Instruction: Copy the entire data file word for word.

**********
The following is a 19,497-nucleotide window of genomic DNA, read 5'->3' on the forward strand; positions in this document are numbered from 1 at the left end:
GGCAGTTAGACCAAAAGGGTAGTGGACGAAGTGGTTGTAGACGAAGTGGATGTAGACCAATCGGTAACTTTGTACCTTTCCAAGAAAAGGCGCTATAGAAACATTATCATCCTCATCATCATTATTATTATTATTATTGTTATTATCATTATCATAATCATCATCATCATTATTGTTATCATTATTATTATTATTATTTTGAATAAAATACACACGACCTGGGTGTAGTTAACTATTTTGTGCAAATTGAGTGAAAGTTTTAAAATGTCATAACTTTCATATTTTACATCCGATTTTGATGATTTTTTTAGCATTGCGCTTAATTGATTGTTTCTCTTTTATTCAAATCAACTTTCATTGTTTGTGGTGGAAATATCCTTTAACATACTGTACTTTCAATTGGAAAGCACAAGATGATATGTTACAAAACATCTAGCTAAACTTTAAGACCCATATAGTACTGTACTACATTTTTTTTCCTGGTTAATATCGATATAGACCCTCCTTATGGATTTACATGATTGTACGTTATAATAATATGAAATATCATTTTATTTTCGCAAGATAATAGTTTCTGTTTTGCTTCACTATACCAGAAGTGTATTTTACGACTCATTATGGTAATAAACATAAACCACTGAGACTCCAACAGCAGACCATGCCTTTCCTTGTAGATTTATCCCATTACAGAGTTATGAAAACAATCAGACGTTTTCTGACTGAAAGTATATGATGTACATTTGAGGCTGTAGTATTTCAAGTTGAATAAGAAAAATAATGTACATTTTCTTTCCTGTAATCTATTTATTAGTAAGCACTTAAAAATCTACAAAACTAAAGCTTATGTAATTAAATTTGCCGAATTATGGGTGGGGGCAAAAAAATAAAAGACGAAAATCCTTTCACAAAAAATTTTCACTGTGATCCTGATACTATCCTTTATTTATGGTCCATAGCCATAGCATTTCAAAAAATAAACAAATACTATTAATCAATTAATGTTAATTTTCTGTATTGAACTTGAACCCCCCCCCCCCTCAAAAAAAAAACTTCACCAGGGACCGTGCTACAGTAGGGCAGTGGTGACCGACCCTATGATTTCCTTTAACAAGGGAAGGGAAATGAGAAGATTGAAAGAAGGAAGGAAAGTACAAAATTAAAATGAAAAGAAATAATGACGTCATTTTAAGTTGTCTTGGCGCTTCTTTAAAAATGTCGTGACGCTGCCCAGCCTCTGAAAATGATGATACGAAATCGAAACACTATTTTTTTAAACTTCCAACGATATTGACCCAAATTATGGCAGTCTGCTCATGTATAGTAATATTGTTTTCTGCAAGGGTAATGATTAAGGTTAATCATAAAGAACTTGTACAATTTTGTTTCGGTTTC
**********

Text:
The following is a 19,497-nucleotide window of genomic DNA, read 5'->3' on the forward strand; positions in this document are numbered from 1 at the left end:
GGCAGTTAGACCAAAAGGGTAGTGGACGAAGTGGTTGTAGACGAAGTGGATGTAGACCAATCGGTAACTTTGTACCTTTCCAAGAAAAGGCGCTATAGAAACATTATCATCCTCATCATCATTATTATTATTATTATTGTTATTATCATTATCATAATCATCATCATCATTATTGTTATCATTATTATTATTATTATTTTGAATAAAATACACACGACCTGGGTGTAGTTAACTATTTTGTGCAAATTGAGTGAAAGTTTTAAAATGTCATAACTTTCATATTTTACATCCGATTTTGATGATTTTTTTAGCATTGCGCTTAATTGATTGTTTCTCTTTTATTCAAATCAACTTTCATTGTTTGTGGTGGAAATATCCTTTAACATACTGTACTTTCAATTGGAAAGCACAAGATGATATGTTACAAAACATCTAGCTAAACTTTAAGACCCATATAGTACTGTACTACATTTTTTTTCCTGGTTAATATCGATATAGACCCTCCTTATGGATTTACATGATTGTACGTTATAATAATATGAAATATCATTTTATTTTCGCAAGATAATAGTTTCTGTTTTGCTTCACTATACCAGAAGTGTATTTTACGACTCATTATGGTAATAAACATAAACCACTGAGACTCCAACAGCAGACCATGCCTTTCCTTGTAGATTTATCCCATTACAGAGTTATGAAAACAATCAGACGTTTTCTGACTGAAAGTATATGATGTACATTTGAGGCTGTAGTATTTCAAGTTGAATAAGAAAAATAATGTACATTTTCTTTCCTGTAATCTATTTATTAGTAAGCACTTAAAAATCTACAAAACTAAAGCTTATGTAATTAAATTTGCCGAATTATGGGTGGGGGCAAAAAAATAAAAGACGAAAATCCTTTCACAAAAAATTTTCACTGTGATCCTGATACTATCCTTTATTTATGGTCCATAGCCATAGCATTTCAAAAAATAAACAAATACTATTAATCAATTAATGTTAATTTTCTGTATTGAACTTGAACCCCCCCCCCCCTCAAAAAAAAAACTTCACCAGGGACCGTGCTACAGTAGGGCAGTGGTGACCGACCCTATGATTTCCTTTAACAAGGGAAGGGAAATGAGAAGATTGAAAGAAGGAAGGAAAGTACAAAATTAAAATGAAAAGAAATAATGACGTCATTTTAAGTTGTCTTGGCGCTTCTTTAAAAATGTCGTGACGCTGCCCAGCCTCTGAAAATGATGATACGAAATCGAAACACTATTTTTTTAAACTTCCAACGATATTGACCCAAATTATGGCAGTCTGCTCATGTATAGTAATATTGTTTTCTGCAAGGGTAATGATTAAGGTTAATCATAAAGAACTTGTACAATTTTGTTTCGGTTTC